What I wasn’t prepared for, and something not spoken about often, is the G-Force that the tacks and gybes induce. Standing in the pod, you have to really concentrate on the clipped comms to predict the next move, and when it comes, the forces on your body slam you into the carbon sidewall. I hit my helmet on the pod lip more than once. The transitions – the ‘handovers’ between the manoeuvres as the foil board drops and the AC75 whips through at devastating pace, were so slick to be almost second nature with impressive high co-ordination between the quad of Pete, Nathan, Blair and Andy Maloney – most of which is done blind with a heavy reliance on verbal communication and a huge amount of trust.
Their communication was constant with the ride height, mast rotation, traveller and jib trim all in constant flux and debate. The language they use is recognisable to just about any sailor, certainly any sailor who has had the privilege of sailing with professionals, and what’s heartening is the interspersions of banter – they still get caught by windshifts and patchy breeze – and the chat is the same as on a dinghy, a 30ft club cruiser or a grand-prix racer. We buzzed a chase boat at rapier speed, twice, coming past after a diamond formation route and when the guys recognised a 49er crew out training, the call was made to rifle past to leeward as Pete waved and then humorously commented: “We’ve got them where we want them now boys.”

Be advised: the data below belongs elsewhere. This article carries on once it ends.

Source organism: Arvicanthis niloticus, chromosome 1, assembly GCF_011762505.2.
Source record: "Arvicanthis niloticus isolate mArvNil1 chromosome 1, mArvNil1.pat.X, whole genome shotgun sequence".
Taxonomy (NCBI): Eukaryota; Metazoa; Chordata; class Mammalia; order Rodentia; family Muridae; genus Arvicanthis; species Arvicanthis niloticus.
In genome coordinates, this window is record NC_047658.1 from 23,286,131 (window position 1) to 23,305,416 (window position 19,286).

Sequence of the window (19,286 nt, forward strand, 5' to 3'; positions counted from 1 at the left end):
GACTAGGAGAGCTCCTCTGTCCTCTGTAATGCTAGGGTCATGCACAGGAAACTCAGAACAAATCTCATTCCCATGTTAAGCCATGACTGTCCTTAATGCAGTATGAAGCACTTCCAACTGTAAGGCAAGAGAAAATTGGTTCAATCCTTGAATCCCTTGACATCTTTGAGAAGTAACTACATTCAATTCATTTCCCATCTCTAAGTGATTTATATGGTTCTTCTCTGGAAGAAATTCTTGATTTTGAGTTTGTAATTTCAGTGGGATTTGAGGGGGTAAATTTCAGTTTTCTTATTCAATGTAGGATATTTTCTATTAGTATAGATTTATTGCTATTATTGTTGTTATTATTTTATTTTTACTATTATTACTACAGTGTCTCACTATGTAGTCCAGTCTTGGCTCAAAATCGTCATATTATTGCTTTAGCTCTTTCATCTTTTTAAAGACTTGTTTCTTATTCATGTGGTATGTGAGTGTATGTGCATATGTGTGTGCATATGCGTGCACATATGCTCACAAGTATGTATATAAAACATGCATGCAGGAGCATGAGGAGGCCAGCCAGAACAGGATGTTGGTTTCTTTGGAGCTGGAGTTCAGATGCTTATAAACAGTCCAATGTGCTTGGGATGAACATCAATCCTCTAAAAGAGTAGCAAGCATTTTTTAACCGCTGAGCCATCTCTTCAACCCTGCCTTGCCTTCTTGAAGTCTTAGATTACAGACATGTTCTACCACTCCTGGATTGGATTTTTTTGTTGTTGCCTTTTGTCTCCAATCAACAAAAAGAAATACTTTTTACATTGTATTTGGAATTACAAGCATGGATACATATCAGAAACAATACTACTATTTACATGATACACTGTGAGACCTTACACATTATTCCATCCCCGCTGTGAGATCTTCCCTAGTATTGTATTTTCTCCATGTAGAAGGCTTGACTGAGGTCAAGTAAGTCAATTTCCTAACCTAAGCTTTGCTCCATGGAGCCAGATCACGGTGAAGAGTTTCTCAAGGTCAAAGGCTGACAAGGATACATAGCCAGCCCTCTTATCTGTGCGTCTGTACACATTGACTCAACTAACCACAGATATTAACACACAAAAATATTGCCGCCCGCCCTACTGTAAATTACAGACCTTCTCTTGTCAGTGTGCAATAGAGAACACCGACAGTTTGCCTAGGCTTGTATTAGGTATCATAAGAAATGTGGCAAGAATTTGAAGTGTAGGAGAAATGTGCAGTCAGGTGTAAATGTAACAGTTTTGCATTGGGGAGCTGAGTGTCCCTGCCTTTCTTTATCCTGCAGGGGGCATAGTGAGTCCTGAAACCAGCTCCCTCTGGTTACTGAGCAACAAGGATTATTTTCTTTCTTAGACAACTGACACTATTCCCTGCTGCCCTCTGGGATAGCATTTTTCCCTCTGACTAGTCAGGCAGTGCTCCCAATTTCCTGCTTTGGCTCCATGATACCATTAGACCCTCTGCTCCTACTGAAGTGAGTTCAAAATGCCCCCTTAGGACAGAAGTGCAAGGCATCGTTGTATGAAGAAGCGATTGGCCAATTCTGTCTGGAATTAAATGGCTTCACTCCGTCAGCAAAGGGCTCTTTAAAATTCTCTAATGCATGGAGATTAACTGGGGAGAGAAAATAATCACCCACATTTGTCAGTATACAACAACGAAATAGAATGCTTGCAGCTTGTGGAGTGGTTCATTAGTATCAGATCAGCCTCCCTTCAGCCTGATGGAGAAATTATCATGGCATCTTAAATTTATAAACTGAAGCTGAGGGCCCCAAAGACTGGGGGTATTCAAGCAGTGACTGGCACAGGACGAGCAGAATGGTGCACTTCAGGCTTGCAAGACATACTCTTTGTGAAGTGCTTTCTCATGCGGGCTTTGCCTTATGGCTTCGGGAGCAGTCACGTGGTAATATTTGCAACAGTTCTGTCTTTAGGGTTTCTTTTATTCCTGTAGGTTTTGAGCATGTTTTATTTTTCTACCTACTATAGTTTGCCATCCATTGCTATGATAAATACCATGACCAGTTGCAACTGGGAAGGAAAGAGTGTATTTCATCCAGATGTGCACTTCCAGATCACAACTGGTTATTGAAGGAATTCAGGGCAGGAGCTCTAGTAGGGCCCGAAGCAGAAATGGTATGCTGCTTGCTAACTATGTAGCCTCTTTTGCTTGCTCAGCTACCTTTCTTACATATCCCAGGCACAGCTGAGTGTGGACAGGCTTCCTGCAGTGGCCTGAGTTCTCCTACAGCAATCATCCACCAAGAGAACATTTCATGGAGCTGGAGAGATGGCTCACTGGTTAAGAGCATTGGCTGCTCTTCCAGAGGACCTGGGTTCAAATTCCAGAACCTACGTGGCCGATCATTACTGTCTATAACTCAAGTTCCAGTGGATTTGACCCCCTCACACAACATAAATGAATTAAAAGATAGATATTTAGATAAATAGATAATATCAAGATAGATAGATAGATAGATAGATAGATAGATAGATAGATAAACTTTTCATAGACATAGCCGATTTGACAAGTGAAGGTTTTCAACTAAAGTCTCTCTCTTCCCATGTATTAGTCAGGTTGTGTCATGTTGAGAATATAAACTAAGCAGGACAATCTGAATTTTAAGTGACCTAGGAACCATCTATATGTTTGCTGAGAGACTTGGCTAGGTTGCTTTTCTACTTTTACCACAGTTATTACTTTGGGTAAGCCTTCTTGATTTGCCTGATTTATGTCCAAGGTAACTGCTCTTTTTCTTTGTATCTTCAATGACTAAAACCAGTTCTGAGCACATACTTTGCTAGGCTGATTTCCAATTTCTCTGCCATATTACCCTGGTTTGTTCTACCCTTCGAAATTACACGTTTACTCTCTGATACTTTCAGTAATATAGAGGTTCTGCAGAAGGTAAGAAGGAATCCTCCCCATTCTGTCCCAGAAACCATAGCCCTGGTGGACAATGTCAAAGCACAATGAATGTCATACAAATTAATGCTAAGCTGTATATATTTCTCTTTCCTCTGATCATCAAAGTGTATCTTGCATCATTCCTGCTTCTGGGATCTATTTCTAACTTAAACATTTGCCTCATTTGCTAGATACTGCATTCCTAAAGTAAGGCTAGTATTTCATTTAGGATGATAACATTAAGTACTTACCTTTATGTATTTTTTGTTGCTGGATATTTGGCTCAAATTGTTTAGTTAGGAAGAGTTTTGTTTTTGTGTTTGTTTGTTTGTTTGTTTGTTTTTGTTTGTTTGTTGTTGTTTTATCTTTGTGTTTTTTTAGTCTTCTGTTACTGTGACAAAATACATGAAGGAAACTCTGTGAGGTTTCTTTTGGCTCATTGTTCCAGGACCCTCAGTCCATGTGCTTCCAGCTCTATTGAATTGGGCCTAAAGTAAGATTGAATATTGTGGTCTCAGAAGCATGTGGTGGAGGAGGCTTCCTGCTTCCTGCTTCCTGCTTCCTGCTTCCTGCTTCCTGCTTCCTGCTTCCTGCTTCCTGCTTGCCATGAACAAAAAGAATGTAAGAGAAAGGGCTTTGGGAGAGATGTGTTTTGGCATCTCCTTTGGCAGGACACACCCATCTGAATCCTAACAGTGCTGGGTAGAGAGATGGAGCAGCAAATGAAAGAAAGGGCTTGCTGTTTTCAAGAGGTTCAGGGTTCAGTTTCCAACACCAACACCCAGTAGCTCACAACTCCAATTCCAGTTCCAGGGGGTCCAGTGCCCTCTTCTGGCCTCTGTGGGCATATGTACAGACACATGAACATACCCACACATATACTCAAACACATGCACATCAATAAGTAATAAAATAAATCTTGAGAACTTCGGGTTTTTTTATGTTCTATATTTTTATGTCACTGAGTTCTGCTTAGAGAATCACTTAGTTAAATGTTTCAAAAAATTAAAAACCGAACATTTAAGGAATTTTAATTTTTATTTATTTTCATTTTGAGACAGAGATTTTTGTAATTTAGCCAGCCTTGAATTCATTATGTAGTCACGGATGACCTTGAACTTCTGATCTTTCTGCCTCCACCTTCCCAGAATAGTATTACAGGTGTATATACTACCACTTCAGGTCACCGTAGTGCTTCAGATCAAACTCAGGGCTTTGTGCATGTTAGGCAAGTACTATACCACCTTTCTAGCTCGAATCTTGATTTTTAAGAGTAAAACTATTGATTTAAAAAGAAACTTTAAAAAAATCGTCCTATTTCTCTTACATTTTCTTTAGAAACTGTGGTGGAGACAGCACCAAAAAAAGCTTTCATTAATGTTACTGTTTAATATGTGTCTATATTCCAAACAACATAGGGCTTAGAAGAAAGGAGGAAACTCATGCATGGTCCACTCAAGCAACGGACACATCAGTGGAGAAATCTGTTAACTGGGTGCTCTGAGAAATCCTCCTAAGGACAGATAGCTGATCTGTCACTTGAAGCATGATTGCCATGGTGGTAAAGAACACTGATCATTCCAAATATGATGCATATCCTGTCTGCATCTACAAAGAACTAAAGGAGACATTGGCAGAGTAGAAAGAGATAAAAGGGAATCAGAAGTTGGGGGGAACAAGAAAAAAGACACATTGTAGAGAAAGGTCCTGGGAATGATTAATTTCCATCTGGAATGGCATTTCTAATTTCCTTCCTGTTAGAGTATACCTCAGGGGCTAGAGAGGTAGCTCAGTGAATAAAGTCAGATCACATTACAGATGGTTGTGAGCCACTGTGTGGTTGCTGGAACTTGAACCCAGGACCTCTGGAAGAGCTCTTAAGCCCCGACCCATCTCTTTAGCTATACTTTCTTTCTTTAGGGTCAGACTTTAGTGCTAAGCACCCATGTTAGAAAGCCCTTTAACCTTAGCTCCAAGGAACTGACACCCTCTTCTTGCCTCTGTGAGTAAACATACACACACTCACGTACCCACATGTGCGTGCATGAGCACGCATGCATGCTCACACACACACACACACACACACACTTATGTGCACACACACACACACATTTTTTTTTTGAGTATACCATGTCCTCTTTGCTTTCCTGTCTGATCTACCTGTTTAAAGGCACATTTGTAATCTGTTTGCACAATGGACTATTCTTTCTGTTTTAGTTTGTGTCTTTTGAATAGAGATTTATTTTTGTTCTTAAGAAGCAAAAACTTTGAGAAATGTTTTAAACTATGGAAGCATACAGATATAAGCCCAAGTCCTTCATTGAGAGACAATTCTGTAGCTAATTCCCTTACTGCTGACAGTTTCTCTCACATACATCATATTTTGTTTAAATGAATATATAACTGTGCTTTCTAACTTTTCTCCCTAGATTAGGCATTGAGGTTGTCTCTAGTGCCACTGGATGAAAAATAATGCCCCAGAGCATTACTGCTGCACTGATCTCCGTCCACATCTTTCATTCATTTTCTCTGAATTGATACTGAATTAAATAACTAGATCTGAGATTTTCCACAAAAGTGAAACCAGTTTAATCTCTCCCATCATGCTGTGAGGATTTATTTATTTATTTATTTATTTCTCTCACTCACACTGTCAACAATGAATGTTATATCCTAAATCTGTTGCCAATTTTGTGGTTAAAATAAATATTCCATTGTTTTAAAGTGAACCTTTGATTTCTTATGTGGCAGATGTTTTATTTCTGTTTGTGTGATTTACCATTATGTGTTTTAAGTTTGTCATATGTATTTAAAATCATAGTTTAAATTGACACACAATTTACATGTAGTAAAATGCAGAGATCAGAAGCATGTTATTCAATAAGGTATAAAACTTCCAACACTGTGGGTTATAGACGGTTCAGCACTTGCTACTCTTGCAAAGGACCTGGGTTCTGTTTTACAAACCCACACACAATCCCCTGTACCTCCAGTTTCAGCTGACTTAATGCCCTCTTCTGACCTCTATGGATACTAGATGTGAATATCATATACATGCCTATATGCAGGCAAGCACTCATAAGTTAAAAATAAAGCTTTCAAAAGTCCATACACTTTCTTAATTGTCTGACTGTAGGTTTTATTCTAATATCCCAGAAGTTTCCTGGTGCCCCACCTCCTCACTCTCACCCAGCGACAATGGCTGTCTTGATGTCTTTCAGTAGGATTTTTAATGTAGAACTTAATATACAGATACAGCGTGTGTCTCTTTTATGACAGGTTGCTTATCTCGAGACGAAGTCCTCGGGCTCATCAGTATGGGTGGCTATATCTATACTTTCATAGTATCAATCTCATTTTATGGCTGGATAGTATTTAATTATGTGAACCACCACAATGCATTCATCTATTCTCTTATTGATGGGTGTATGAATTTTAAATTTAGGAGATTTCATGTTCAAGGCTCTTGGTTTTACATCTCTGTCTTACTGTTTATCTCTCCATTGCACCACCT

And here’s the thing that people who haven’t had the undoubted privilege of sailing onboard on an AC75 don’t realise: it’s still very much sailing. The tell-tales truly matter, even with apparent wind speeds above 50 knots. Looking up at the tell-tails and they still fly at 45 degrees and lift when you pinch or get caught in an adverse shift. The leeward tell-tail rises when you’re off the line. It’s sailing, it’s just very fast sailing. Grand prix yachting on steroids. It’s the ride of a lifetime.
“Fun boats, eh?” offered Pete as we thundered downwind to the Eastern Coast Bays just off Castor Bay. My affirmative answer was lost in the wind, a thumbs-up hand signal was by far the most effective form of communication, and as a headland approached the helms colluded and agreed on a fast round-up that was perhaps the most exhilarating feeling of all. Maximum G-Force, a touch of leeward heel and a glance over the side to see the immersed leeward foil straining at its absolute limit. A brief thought of ‘what if?’ entered my mind but on exit Nathan had reversed the lee heel and sat with windward heel on an upwind leg that felt supersonic. That was fast.